Atomic Design, Digital DNA, & Living Brands


July 31, 2022

January 18, 2024

Content, design, and development are symbiotic.

After a brilliant presentation by Lucia Ulc, Product Design Manager at Spekit, on how applying Atomic Design has benefited their design and development process, we explored how (or if) Atomic Design can incorporate content strategy and increase efficiency of the system even more.

This is what we discovered.


That all matter is made up of a collection of particles called atoms that combine to form molecules that are arranged in different ways to create organisms is an ancient idea that has informed most of our understandings of ourselves, each other, and the entire universe for thousands of years. 

In his project, Atomic Design, Brad Frost draws inspiration from his high school chemistry class to detail how applying these ancient principles of atomic theory to design systems creates a dynamic and flexible foundational design framework that can easily scales across all platforms and interfaces to enhance brand and product experiences. 

The concept is genius in its simplicity.


Obviously Atomic Design begins with the atom, a microcosm with a nucleus and orbiting electrons. In design terms, atoms are the elemental building blocks that dictate a brand's visual language. In other words, design atoms are the core components (color schemes, typography, etc.) and the basic HTML elements ( buttons, form fields, etc.) that cannot be broken down any further without losing their functionality. 


Just like atoms in matter, the atoms in a design system combine to form units with unique values and functions - or molecules. 

As Frost notes, various different molecular combinations of your design atoms create distinct properties in the same way that hydrogen atoms and oxygen atoms can combine to form water molecules or hydrogen peroxide. An example of this molecular combination in a design system would be pairing a button atom with a form field atom and form label atom to create a submission form molecule. A submission form molecule then can be easily incorporated to ensure a consistent, cohesive UX across multiple interfaces and platforms.

This atomic approach to UX and UI design simplifies the process of creating new interfaces, reduces the time and cost of design, and mitigates the risk of technical debt in development and implementation.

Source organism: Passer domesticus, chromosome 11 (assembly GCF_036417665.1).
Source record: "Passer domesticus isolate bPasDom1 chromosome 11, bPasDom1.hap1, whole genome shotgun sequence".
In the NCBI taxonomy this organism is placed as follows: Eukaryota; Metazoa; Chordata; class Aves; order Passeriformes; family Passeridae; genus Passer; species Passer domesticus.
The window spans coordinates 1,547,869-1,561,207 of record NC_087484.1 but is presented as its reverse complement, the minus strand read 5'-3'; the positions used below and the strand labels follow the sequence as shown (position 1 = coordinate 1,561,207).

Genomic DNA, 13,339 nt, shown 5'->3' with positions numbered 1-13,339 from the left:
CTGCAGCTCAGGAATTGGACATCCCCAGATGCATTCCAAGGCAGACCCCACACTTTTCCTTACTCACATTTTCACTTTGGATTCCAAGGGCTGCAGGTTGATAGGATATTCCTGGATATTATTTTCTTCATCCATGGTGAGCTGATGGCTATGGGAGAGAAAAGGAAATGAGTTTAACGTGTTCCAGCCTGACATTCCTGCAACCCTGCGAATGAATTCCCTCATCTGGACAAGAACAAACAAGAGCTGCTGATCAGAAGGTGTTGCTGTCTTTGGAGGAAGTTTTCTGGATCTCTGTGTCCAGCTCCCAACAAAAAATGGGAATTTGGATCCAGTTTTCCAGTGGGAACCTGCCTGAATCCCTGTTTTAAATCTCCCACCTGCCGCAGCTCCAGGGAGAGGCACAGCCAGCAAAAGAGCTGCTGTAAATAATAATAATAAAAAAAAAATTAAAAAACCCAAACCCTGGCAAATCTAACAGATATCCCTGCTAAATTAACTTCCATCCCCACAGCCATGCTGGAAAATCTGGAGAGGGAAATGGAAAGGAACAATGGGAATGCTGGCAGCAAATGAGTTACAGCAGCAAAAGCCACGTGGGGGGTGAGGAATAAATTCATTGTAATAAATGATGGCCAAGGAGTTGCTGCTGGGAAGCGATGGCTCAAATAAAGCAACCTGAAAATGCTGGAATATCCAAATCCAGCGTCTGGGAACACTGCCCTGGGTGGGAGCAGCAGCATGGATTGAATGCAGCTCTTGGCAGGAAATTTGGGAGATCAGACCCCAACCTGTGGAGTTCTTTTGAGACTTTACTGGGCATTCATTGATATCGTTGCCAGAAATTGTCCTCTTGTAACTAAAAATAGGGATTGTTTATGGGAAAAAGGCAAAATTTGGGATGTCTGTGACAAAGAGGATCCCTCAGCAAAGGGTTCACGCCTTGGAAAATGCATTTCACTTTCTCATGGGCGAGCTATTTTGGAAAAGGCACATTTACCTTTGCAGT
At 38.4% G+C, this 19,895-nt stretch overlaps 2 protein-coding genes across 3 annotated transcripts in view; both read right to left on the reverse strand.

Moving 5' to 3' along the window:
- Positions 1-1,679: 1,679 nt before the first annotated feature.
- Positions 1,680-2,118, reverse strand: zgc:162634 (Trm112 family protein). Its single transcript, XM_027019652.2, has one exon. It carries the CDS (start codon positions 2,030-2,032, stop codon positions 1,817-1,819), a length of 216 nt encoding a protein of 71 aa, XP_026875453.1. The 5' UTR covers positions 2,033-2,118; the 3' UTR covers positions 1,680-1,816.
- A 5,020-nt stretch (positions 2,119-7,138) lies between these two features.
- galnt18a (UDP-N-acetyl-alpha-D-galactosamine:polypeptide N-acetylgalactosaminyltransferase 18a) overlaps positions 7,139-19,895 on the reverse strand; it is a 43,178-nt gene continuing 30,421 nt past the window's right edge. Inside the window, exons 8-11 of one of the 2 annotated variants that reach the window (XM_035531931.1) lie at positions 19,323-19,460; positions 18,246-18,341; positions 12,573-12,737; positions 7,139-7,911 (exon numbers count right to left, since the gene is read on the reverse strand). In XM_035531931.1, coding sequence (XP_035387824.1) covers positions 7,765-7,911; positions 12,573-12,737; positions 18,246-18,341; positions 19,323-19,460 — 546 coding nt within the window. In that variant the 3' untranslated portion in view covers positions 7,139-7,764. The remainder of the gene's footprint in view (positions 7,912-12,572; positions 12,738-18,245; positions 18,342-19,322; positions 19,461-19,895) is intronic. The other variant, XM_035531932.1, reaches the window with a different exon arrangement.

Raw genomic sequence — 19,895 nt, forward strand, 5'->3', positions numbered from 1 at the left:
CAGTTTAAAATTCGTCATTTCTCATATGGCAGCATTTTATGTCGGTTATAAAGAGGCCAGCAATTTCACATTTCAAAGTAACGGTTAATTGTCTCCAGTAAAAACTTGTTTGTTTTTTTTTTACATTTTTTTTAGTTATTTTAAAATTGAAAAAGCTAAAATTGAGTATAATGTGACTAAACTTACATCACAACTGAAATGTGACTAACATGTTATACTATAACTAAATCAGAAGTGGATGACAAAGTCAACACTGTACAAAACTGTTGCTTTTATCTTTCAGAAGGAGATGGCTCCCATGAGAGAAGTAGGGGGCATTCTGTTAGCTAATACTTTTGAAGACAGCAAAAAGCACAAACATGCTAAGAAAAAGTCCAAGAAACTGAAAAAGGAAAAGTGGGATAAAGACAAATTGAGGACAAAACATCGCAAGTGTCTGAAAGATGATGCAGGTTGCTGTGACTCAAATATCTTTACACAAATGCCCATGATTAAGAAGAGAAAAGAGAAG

Just as design atoms (e.g. buttons, form labels, and inputs) combine to create molecules (e.g. a search or submission form,) design molecules can be combined, arranged, and structured to create organisms. 

According to Frost’s model, an organism in atomic design is a more complex organization of molecular units. For example, the button, form label, and input atoms combine to create a search field molecule that is then joined to navigation molecules to form a header. 

As a design organism, a header can then join with a hero section organism, a product grid organism, a testimonial organism, and so on to create the structure of an interface.


At this point, Frost breaks from his chemistry analogy and hits at a critical intersection of design and content strategy: templates. 

Templates are “page-level objects that place components into a layout and articulate the design’s underlying content structure.” Every design component, with its design atoms and molecules and organisms, inherently includes content. Templates provide the frameworks that organize design components in context, allowing them to function together in a way that makes sense. Put simply, templates are the structure of a user experience. Frost is quick to note here that the purpose of a template is to inform a page’s content structure and not its actual content. 

A template becomes a page when actual content is incorporated to complete the interface and experience. In Frost’s system, a page is the most complete stage of atomic design and the ultimate test of an effective, functioning design system. In other words, a design system’s ability to intuitively and effectively integrate with the content it is responsible for is the criteria that determines its efficiency. 

Frost himself sums it up perfectly, “We must create systems that establish reusable design patterns and also accurately reflect the reality of the content we’re putting inside of those patterns.”